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‘That vaccine saved my life:’ Dr. Morrow shares experience with breakthrough COVID-19 infection
Dr. Jim Morrow
Dr. Jim Morrow

Opinion column submitted to the Forsyth County News

Since the start of the SARS-CoV-2 pandemic, life has changed, and changed again, for each and every one of us.

Friends have been divided, families too. Some division has been due to differing opinions on the pandemic and some division has been based on physicality as those sick enough to be hospitalized, or living in a group environment, have been left completely alone, marking what is to me the most heartbreaking common outcome of the pandemic so far.

With the release of the three vaccines, however, we experienced what could only be described as a light at the end of the tunnel. Those who were willing and interested could and did receive their doses and in a matter of months the vaccine supply was such that anyone wanting a vaccine could get it.

Those who elected not to be vaccinated pointed to the speed with which the vaccines were released and the government financial support of the project as common reasons not to participate.

The events that led to the quicker than usual release of this vaccine compared to any previous one are for another discussion, another article, another time, another cocktail.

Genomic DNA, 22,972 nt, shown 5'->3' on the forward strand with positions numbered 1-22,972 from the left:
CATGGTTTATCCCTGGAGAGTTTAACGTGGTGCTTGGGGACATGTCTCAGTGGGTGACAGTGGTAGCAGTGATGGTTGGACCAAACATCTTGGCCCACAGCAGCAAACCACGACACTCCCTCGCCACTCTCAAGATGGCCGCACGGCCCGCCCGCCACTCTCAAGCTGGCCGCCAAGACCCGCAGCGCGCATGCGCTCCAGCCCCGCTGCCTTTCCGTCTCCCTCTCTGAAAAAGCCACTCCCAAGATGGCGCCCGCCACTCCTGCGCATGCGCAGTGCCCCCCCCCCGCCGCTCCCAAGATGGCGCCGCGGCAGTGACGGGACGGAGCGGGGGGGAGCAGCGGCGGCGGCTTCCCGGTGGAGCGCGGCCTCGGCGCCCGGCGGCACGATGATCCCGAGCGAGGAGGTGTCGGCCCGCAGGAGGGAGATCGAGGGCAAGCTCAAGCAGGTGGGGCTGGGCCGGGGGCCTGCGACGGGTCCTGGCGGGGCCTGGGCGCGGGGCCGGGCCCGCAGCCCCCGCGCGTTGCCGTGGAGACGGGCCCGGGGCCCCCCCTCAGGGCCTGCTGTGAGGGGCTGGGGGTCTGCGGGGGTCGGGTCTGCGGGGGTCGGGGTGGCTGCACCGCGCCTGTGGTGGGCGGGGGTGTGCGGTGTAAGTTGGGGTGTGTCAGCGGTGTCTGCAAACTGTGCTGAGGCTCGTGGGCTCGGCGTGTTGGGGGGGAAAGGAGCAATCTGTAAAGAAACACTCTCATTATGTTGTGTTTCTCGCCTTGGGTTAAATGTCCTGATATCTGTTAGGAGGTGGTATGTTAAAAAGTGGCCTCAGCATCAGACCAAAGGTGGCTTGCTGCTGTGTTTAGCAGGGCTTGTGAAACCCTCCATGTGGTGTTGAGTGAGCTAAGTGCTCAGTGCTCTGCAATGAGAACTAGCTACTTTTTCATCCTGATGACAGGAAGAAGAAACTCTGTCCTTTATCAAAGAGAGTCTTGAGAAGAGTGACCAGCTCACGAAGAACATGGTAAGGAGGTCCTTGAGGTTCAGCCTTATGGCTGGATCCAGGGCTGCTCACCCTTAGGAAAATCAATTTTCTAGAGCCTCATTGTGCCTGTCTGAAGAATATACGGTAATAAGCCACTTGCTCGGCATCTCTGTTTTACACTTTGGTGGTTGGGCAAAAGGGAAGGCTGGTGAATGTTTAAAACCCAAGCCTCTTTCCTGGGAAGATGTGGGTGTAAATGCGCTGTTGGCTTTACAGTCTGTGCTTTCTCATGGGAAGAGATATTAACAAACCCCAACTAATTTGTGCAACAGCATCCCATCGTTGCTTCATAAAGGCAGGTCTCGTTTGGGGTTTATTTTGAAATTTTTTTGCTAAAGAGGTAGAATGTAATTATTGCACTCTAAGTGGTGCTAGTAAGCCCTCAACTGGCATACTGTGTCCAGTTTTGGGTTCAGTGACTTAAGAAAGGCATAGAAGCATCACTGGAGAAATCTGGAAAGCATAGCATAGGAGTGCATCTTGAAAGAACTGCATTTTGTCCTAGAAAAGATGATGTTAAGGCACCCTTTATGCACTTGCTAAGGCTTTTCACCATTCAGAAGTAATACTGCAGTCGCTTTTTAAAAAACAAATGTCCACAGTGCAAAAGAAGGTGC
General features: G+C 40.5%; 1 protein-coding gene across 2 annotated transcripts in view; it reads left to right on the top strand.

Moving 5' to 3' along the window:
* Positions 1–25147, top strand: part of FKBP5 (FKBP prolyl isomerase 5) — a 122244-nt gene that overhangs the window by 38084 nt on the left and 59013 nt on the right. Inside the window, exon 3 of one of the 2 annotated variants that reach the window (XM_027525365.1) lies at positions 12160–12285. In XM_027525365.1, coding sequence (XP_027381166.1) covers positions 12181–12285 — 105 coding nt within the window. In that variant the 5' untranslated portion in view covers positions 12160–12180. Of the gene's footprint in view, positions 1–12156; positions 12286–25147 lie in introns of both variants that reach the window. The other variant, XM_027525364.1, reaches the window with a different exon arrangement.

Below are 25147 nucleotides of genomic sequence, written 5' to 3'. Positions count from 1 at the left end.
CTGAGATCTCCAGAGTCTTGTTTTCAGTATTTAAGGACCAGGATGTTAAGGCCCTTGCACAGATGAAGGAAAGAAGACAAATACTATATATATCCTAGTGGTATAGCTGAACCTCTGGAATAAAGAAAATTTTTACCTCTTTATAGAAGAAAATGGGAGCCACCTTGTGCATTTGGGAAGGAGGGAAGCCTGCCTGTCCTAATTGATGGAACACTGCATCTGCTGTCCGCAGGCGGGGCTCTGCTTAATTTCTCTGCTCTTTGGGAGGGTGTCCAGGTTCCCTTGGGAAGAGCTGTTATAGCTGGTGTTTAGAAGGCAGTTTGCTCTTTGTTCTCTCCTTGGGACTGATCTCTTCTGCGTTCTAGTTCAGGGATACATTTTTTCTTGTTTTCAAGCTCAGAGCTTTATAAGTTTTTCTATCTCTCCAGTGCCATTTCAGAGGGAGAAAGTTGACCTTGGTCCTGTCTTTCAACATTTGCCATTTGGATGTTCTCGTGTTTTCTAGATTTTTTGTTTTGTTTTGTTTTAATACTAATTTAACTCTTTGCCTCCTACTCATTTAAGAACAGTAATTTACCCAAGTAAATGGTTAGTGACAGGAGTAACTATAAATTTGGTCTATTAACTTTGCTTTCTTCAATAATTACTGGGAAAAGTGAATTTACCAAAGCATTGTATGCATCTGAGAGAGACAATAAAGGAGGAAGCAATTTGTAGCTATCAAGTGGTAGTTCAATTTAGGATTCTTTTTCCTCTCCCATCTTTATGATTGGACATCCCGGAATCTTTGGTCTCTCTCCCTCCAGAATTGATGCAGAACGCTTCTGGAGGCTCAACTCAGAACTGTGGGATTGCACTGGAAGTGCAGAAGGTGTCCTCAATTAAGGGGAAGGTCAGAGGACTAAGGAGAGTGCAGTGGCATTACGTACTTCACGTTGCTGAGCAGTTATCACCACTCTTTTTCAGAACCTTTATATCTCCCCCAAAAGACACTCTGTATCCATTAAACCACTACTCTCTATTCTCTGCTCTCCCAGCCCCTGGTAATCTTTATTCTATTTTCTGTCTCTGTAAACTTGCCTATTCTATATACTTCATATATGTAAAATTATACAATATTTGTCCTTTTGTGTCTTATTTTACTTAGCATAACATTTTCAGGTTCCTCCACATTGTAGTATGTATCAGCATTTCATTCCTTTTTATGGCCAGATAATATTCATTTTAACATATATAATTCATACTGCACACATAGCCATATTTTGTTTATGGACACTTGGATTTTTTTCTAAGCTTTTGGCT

As a family physician, I believe it is my duty to gather information that can make my patients’ lives and health better and then to distribute it to them in the best way that I can.

As a microbiologist by training (I received my BS in Microbiology from Clemson University and did my master’s thesis on viruses), I am a full-on believer in how vaccines assist our body’s ability to fight off infections. As a clinician, I see it all the time. And I believe in it.

So, after a few months passed and my wife and I had received both vaccination doses (I got Pfizer and she got Moderna, both early in 2021), we felt invincible. We started to once again enjoy the pleasures of not wearing a mask when dining in, shopping at the local big box store or being with friends. The pandemic was, for us, moving into the rear-view.

But this virus is changing. It is changing as you read this, and it will change again. The Alpha variant from England, the Delta variant from India. Variants that are learning how to survive in the world by infecting people more quickly and more easily.

Each infected person is now spreading Delta to as many as four times the number that the original infected person reached.

So then in late July, on a beautiful Sunday morning at our home in Blue Ridge, while we were hosting out-of-town guests for the first time since the pandemic began, I started coughing. Not a severe chest wracking cough, just a cough. I had some drainage.

Soon, I felt the energy drain from me like I have never ever felt and went straight to bed. The company packed and left.

Several hours of sleep in the middle of the day and, still exhausted, slept more. The fatigue was absolutely bone-crushing. The body aches were horrible, and I knew this was something I had never experienced.

I have had the flu. This was not the flu.